• Tea tree oil has proven to be a good natural remedy for lice but when buying the oil, ensure that only pure oil is bought and the oil should not contain any additives. If the outbreak has reached the epidemic stage, the tea-tree oil can be mixed with a small quantity of olive oil and the solution can be rubbed directly onto the scalp. Using a plastic shower cap or a stocking, wrap the child’s head and leave for thirty minutes. Rinse and wash with conditioner. This lice beating ritual can be repeated daily or thrice weekly (if necessary).
  • Add tea tree to the family’s shampoo and wash hair regularly (at least every second day). It is important to treat the whole family for lice.
  • Since a louse can live without their human host for two days, strip all beds and wash in hot water.
  • Soak hairbrushes, and hair accessories, like headbands, Alice bands and scrunches in a strong Dettol and tea tree solution.
  • Vacuum carpets daily.
  • There are electronic combs sold that help remove the cemented nits. Hair must be combed daily and nits that are not removed must be gently pulled off the hair strands.
  • Discourage kids against sharing hats and hair accessories.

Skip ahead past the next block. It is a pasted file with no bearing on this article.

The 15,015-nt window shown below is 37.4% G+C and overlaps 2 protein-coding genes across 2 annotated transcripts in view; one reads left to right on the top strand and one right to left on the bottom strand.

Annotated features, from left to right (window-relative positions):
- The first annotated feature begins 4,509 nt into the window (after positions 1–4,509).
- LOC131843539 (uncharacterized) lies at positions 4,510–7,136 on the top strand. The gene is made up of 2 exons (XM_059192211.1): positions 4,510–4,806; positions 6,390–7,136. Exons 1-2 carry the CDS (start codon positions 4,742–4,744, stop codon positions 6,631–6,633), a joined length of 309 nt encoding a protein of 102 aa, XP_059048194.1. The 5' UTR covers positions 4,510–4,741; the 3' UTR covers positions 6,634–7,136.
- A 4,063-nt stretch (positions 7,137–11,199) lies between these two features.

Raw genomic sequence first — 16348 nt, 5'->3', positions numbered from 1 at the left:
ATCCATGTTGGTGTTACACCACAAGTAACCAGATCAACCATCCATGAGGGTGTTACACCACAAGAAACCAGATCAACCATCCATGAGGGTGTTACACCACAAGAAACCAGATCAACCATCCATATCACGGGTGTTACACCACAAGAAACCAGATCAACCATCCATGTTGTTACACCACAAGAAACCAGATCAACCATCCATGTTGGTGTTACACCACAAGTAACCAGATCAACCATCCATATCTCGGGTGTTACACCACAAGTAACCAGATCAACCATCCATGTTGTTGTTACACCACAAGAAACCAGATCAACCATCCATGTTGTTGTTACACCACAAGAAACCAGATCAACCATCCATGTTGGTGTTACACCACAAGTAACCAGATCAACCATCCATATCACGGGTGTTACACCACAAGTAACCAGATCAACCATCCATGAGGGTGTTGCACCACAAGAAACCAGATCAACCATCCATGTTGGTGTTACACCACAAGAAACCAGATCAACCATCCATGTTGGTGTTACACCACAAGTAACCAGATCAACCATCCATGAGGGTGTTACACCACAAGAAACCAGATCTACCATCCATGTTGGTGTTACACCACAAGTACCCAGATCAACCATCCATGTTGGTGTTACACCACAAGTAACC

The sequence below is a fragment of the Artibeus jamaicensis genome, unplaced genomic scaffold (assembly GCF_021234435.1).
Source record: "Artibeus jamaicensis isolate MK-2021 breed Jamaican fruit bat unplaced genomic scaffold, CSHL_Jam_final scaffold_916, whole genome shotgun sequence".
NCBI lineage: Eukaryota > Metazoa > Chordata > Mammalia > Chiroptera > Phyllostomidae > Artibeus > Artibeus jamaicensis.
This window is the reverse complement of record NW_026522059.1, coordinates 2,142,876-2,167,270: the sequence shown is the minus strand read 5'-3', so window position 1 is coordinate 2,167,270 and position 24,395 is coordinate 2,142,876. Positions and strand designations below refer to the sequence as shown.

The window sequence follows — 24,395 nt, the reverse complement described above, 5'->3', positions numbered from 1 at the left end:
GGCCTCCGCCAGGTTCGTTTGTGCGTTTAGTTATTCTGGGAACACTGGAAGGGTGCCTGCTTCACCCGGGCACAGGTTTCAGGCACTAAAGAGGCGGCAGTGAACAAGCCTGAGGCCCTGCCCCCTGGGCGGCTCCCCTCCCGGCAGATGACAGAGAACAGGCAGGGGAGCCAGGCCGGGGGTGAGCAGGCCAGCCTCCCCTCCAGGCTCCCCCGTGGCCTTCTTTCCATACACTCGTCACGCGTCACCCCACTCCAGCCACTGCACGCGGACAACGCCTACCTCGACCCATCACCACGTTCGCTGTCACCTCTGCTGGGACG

Other effective natural remedies for the eradication of lice include coconut and tea tree oil (mixed as a paste and applied to the head) as well as a mixture of other essential oils like eucalyptus oil, lavender and peppermint.

It may take months before lice are completely eliminated and parents will need to be committed to the cause (daily combing and regular hair washing using natural and non harmful remedies).

Never use toxic pesticides such as Doom on a child!


Lice myths

  • Pets do not carry lice and will not contribute to the spread of lice.
  • Lice do not only like clean hair and these tenacious pests will be happy to live in any type of human hair.
  • Lice do not jump or fly from head to head and are spread through close (head to head) contact, on headgear such as hats, and will latch onto brushes and combs. Lice can remain undetected on pillows and towels and will quickly latch onto the head of an unsuspecting victim.
 – Kathy Baron